This 'one-day-at-a-time' method really has things going for it. It's much easier to put up, it takes a lot less time to compile, and it relieves the exact same amount of 'writer's tension' that develops after I read stuff. It's a good form - thanks for modelling it, Brian! On to today's points of interest.
While most of the journalists, like many Americans, describe themselves as "moderate," a far higher number are "liberal" than in the general population.In a related story, Bob Tarantino reminds me why I try to avoid reading the Toronto Star.
At national organizations (which includes print, TV and radio), the numbers break down like this: 34% liberal, 7% conservative. At local outlets: 23% liberal, 12% conservative. At Web sites: 27% call themselves liberals, 13% conservatives.
This contrasts with the self-assessment of the general public: 20% liberal, 33% conservative.
The survey of 547 media professionals, completed this spring, is part of an important study released today by The Project for Excellence in Journalism and The Committee of Concerned Journalists, which mainly concerns more general issues related to newsrooms (an E&P summary will appear Monday).
While it's important to remember that most journalists in this survey continue to call themselves moderate, the ranks of self-described liberals have grown in recent years, according to Pew. For example, since 1995, Pew found at national outlets that the liberal segment has climbed from 22% to 34% while conservatives have only inched up from 5% to 7%.
The Sunday Toronto Star is like the distilled essence of the purest Star, the Star qua Star. On Sundays the major tropes and underlying biases come to the fore; it's as if all the adults have left the paper for the weekend and the mooks are running the asylum. Yesterday's edition was amazing... if you're looking for pristine examples of leftist pathology.You really should read the whole thing.
A videotape obtained Sunday by Associated Press Television News captures a wedding party that survivors say was later attacked by U.S. planes early Wednesday, killing up to 45 people. The dead included the cameraman, Yasser Shawkat Abdullah, hired to record the festivities, which ended Tuesday night before the planes struck.Interesting. But what of reports saying that the video was recorded elsewhere?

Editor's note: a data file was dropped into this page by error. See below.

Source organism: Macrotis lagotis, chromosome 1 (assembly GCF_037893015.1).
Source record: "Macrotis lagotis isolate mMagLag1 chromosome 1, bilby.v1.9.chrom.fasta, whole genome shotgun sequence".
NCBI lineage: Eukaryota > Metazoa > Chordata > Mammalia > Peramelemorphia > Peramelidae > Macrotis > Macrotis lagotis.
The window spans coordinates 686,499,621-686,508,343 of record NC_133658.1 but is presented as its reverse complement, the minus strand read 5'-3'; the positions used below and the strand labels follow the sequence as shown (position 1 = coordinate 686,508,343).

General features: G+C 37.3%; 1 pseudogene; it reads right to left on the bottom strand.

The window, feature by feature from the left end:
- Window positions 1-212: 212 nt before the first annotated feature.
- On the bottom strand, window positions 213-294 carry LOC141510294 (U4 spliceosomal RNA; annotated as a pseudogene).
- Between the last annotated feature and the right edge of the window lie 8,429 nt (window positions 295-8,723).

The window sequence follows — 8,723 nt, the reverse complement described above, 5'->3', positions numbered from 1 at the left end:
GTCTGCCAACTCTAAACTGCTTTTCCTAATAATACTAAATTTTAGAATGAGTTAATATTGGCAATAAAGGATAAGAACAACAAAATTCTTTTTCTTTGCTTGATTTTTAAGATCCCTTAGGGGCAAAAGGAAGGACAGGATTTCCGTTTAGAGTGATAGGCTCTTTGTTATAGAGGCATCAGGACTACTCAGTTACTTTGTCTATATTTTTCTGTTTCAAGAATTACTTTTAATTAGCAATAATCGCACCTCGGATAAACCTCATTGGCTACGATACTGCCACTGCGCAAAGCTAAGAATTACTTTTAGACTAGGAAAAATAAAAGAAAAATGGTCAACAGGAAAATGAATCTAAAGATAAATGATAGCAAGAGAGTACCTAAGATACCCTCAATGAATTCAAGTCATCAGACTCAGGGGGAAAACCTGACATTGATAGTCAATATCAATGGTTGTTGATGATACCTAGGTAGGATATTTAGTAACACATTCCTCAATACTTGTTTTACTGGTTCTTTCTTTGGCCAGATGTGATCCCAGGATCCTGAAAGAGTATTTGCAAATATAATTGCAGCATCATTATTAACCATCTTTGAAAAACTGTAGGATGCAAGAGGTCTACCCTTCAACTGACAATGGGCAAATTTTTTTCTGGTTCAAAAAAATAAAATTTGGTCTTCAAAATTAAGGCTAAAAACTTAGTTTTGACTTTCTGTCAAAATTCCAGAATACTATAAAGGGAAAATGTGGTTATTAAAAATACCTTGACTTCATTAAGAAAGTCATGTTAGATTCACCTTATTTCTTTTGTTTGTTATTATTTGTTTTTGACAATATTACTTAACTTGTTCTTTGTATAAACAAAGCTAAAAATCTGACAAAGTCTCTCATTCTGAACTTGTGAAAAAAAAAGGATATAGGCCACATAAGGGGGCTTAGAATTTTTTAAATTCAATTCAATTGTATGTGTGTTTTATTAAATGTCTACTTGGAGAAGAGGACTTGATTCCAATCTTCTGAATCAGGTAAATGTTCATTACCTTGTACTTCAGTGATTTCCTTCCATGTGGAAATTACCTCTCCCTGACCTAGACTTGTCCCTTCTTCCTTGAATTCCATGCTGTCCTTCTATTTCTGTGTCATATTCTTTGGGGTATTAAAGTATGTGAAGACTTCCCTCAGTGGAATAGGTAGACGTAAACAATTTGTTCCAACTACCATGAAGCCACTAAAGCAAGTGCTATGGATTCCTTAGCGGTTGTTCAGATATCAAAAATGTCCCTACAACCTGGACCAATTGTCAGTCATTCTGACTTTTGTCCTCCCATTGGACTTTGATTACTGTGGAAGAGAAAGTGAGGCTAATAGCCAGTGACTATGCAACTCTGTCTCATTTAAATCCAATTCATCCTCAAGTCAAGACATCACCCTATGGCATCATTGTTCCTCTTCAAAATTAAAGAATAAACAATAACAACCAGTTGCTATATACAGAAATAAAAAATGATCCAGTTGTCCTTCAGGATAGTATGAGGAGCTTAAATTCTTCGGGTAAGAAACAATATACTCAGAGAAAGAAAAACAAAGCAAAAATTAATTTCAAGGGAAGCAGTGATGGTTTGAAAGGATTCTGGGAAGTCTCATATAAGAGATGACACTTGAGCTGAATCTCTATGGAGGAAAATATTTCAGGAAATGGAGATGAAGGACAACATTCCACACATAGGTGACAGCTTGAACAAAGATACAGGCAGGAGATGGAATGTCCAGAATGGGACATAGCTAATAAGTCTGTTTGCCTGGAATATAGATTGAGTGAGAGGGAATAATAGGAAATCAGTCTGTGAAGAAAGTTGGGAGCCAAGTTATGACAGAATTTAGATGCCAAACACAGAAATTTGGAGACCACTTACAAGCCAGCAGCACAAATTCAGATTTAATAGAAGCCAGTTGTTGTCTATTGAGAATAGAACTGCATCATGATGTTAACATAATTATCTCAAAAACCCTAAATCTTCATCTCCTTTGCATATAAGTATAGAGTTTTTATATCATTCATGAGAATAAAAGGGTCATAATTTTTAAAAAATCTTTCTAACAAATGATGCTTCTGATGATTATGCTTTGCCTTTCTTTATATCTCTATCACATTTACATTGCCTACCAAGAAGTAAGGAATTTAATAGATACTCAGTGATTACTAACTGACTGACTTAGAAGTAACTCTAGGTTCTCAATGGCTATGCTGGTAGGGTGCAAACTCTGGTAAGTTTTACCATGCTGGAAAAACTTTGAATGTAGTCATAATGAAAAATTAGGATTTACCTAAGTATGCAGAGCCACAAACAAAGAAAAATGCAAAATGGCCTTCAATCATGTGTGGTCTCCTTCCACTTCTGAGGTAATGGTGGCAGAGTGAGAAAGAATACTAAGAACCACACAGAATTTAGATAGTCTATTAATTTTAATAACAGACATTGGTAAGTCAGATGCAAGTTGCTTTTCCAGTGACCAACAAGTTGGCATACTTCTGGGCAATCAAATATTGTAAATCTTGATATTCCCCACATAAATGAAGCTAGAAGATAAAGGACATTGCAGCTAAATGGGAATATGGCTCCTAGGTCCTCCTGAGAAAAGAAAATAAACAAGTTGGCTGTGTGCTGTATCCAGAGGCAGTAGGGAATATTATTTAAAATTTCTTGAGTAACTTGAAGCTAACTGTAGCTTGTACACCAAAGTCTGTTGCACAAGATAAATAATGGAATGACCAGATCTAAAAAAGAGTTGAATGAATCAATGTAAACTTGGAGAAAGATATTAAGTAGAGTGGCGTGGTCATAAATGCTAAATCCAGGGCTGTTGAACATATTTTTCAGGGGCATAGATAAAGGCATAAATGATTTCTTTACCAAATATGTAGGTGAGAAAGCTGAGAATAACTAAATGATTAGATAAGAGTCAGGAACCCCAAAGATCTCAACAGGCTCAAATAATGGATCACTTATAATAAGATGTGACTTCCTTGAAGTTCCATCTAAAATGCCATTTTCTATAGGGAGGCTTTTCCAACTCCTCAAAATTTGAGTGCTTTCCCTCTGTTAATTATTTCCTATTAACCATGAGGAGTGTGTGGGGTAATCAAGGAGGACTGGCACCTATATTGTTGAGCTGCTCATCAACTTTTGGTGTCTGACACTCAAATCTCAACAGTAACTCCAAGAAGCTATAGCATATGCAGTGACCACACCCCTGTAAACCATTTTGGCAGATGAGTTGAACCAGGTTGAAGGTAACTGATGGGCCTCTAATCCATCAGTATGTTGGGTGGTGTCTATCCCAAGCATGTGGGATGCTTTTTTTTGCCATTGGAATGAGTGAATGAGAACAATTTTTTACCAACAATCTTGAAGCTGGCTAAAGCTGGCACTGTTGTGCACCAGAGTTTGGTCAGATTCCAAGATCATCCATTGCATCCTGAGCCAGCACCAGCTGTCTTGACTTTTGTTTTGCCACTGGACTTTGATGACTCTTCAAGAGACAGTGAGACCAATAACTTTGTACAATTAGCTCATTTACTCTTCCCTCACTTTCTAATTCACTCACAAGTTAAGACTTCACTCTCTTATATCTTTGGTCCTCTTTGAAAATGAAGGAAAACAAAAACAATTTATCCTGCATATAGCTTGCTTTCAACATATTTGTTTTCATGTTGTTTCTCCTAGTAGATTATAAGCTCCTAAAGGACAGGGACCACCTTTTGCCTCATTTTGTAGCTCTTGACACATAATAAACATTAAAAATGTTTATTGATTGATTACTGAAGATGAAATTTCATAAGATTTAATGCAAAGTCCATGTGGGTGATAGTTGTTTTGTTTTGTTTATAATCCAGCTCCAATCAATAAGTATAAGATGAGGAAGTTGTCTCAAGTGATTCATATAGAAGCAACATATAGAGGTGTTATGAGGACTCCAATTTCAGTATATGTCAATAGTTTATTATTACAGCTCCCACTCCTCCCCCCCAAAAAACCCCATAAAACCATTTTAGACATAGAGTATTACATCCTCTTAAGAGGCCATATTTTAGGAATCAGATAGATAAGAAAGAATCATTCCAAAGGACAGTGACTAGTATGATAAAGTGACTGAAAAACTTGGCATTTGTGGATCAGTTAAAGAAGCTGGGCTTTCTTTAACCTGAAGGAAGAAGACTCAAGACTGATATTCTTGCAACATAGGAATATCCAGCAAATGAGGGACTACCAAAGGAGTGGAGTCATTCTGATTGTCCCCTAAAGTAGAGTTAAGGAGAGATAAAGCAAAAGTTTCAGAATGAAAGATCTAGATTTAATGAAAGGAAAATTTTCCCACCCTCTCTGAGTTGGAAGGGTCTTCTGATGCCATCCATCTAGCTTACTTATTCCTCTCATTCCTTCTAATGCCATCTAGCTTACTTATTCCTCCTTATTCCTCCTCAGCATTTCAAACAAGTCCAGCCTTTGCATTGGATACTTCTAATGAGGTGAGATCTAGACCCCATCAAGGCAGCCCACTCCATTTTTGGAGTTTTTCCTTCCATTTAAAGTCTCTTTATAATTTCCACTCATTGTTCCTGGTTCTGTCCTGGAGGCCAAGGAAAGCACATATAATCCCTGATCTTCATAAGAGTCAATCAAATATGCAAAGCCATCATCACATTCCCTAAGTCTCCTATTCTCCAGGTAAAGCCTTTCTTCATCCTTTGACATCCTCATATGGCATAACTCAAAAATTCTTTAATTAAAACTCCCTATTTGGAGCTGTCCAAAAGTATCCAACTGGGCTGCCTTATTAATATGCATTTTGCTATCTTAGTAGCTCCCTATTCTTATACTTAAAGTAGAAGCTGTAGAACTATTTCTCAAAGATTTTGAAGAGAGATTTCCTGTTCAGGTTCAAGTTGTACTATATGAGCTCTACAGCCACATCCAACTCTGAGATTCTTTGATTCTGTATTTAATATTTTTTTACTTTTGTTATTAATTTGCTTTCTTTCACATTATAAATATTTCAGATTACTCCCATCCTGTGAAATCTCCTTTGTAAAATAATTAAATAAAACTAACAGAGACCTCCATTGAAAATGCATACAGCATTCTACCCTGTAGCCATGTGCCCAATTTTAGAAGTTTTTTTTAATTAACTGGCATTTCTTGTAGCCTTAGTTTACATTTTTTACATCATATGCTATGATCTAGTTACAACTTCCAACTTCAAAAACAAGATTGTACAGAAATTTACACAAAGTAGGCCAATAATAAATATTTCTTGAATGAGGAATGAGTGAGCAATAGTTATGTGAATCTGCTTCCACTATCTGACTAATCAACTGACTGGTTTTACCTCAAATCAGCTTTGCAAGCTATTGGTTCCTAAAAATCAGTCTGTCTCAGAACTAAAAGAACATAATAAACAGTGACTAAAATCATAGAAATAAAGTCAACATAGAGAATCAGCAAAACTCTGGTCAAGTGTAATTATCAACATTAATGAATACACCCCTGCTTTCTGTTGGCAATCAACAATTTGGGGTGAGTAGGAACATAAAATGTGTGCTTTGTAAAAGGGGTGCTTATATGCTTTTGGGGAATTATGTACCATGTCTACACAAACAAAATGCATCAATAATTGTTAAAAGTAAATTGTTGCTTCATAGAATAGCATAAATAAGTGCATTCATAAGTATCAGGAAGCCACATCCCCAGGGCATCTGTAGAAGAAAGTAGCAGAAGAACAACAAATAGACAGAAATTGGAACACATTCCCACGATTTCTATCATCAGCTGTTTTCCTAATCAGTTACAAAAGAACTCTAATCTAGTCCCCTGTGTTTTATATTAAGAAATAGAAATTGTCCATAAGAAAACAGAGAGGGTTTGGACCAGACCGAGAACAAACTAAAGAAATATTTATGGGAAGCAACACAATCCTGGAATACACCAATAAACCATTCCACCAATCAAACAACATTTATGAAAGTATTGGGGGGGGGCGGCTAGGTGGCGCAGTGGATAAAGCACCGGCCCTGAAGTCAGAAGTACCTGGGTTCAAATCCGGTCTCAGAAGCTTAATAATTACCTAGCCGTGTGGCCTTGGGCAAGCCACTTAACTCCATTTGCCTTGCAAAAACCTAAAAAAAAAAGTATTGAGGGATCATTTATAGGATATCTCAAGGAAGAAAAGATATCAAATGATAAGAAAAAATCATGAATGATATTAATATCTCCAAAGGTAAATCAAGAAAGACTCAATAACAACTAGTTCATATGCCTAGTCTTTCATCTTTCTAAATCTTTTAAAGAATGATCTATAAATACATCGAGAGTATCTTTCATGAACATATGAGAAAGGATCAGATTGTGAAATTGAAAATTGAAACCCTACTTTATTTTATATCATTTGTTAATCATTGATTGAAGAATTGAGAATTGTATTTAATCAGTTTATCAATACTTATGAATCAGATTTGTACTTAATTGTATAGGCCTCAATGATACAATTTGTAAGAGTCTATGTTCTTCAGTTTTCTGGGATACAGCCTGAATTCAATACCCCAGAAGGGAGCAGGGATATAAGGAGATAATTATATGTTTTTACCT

A senior coalition military spokesman said Saturday that dozens of people killed in a U.S. attack in the Iraqi desert early Wednesday were attending a high-level meeting of foreign fighters, not a wedding. Photos shown to reporters in Baghdad support that contention.And what of the evidence provided by the US military to the contrary?
Brig. Gen. Mark Kimmitt said six women were among the dead, but he said there was no evidence any children died in the raid near the Syrian border. Coalition officials have said as many as 40 people were killed. Kimmitt said video showing dead children killed was actually recorded in Ramadi, far from the attack scene.
At a briefing Saturday, Kimmitt showed photographs of the interior of the targeted building that showed stacks of bedding ? more than 300 sets ? a table used for medical examinations, and medical supplies, including syringes with residue suspected of being cocaine. There were assorted firearms and a large number of packed sets of clothing.Lots of contradictory news going on here. Wretchard, over at the Belmont Club, is keeping tabs on it.
He said the setup appeared to be a way station where foreign fighters slipping through the border could get bogus identification documents and clothes that would help them blend in with the Iraqi population.
?There was no evidence of a wedding,? Kimmitt said. ?There was no decorations, no music instruments found, no large quantities of food or leftover servings one would expect from a wedding celebration. No gifts."